- Lab 4 has students build a sharded key/value store out of multiple replica groups, each of which uses Paxos internally for replication. They finish by implementing a two-phase commit protocol to handle multi-key updates.
Parts of this sequence of assignments (especially labs 2 and 4) are adapted from the MIT 6.824 Labs. The finished product is a system whose core design is very similar to production storage systems like Google's Spanner.
We have used the DSLabs framework and assignments in distributed systems classes at the University of Washington.
framework/srccontains the interface students program against.
framework/tstcontains in the testing infrastructure.
framework/tst-selfcontains the tests for the interface and testing infrastructure.
labscontains a subdirectory for each lab. The lab directories each have a
srcdirectory initialized with skeleton code where students write their implementations, as well as a
tstdirectory containing the tests for that lab.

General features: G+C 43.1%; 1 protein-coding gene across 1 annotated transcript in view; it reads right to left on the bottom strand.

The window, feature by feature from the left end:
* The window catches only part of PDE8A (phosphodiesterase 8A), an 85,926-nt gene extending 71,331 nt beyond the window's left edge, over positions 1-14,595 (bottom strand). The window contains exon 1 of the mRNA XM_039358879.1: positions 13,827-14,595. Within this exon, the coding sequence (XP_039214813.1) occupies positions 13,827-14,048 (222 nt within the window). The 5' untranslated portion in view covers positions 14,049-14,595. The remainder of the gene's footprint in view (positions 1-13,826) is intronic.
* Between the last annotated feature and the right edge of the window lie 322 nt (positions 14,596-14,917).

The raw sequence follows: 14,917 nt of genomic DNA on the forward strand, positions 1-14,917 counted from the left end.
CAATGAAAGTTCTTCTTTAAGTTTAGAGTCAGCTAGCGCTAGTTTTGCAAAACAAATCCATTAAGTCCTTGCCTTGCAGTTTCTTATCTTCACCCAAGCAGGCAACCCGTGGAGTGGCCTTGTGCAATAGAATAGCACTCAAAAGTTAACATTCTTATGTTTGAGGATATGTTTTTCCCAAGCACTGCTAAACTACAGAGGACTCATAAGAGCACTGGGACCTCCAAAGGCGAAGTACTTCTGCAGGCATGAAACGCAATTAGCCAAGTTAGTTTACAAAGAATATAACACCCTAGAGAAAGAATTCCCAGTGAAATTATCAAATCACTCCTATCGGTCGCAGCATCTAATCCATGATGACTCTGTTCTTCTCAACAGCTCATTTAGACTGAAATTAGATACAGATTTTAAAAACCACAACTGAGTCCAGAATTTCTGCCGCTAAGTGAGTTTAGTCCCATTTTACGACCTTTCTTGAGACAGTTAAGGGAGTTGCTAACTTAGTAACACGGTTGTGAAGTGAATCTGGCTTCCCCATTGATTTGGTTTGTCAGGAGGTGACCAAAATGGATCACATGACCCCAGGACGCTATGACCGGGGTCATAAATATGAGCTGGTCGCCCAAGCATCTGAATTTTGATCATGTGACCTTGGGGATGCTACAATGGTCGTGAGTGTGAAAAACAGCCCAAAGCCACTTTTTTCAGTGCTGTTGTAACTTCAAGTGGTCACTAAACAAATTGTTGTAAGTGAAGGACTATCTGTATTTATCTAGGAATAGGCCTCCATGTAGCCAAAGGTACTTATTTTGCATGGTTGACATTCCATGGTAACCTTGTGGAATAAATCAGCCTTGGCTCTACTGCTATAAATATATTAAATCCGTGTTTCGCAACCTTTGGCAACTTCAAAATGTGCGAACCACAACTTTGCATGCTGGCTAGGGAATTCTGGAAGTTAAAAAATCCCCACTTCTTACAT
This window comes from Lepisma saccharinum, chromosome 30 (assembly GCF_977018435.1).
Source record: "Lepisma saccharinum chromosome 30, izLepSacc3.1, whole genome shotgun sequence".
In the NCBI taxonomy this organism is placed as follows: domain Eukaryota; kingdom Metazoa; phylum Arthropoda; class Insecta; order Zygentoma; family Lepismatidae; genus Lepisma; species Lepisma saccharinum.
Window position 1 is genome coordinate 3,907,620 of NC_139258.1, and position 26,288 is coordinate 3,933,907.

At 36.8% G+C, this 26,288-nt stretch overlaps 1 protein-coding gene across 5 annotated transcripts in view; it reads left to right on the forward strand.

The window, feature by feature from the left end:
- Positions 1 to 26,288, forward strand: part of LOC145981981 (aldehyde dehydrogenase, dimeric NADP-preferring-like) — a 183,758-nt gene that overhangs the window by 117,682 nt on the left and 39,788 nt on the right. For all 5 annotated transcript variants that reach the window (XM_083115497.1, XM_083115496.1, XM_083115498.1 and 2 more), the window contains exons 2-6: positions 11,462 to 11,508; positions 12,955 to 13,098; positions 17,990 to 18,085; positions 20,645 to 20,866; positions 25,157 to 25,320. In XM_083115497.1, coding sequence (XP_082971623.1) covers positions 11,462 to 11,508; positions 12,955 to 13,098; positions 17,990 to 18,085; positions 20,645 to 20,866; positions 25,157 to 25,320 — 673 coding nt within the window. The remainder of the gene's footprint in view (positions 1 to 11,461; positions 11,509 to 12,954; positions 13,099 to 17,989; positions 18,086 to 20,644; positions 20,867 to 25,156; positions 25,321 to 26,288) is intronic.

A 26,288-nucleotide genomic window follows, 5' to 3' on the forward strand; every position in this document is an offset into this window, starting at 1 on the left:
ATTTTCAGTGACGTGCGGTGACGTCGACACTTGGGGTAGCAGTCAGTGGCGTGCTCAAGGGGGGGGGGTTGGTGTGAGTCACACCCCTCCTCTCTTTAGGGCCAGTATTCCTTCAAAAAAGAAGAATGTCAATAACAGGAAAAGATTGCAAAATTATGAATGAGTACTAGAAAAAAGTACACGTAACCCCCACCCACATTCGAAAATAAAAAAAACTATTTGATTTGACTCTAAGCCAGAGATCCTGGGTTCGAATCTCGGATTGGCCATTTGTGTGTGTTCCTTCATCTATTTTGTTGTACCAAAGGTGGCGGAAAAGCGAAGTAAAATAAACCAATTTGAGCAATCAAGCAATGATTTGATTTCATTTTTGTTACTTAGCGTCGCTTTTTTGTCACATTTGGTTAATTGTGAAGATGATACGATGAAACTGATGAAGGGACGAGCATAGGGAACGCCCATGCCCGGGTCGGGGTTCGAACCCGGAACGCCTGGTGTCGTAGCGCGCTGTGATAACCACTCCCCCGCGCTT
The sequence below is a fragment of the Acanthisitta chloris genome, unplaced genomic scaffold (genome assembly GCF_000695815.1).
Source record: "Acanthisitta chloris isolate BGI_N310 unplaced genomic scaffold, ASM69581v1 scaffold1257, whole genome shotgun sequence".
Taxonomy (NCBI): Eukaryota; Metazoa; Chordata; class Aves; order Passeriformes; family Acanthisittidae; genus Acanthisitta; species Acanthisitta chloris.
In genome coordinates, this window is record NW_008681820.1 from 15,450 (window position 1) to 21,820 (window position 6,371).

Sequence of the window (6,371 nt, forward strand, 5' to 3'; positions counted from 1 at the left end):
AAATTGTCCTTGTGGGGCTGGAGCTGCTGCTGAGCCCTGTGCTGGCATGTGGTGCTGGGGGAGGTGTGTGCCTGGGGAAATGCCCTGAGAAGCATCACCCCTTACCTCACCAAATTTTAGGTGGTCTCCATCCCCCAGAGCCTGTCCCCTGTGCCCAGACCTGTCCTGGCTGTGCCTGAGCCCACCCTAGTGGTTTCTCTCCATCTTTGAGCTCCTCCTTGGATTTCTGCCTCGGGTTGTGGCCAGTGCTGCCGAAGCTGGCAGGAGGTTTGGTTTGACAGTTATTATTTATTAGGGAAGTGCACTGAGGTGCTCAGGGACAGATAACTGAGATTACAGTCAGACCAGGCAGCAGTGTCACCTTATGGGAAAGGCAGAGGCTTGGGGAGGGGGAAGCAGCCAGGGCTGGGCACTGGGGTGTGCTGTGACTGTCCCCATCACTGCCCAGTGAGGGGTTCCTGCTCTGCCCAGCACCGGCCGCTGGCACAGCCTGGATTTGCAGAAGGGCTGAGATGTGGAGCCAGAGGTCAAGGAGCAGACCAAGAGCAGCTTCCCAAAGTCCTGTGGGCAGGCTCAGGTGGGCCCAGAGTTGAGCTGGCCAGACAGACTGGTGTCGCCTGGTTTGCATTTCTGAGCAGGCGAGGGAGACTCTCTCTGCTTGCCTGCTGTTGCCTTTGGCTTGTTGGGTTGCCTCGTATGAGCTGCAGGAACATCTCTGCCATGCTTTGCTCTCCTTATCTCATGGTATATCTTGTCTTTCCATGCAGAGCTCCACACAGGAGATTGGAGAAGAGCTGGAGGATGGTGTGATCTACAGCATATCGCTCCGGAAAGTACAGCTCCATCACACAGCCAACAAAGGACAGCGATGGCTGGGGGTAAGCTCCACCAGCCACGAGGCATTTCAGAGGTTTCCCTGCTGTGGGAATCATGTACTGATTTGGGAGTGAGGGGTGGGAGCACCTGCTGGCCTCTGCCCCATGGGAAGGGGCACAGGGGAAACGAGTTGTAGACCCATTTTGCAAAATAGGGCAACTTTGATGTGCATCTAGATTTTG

handout-filescontains files to be directly copied into the student handout, including the main
gradingcontains scripts created by previous TAs for the course to batch grade submissions.
wwwcontains the DSLabs website which is built with Jekyll.
master branch of this repository is not setup to be distributed to
students as-is. The
Makefile has targets to build the
handout directory and
handout.tar.gz, which contain a single JAR with the compiled framework,
testing infrastructure, and all dependencies. The
handout branch of this
repository is an auto-built version of the handout.
The main tools for development are the same as the students' dependencies — Java
14 and Python 3. You will also need a few utilities such as
wget to build with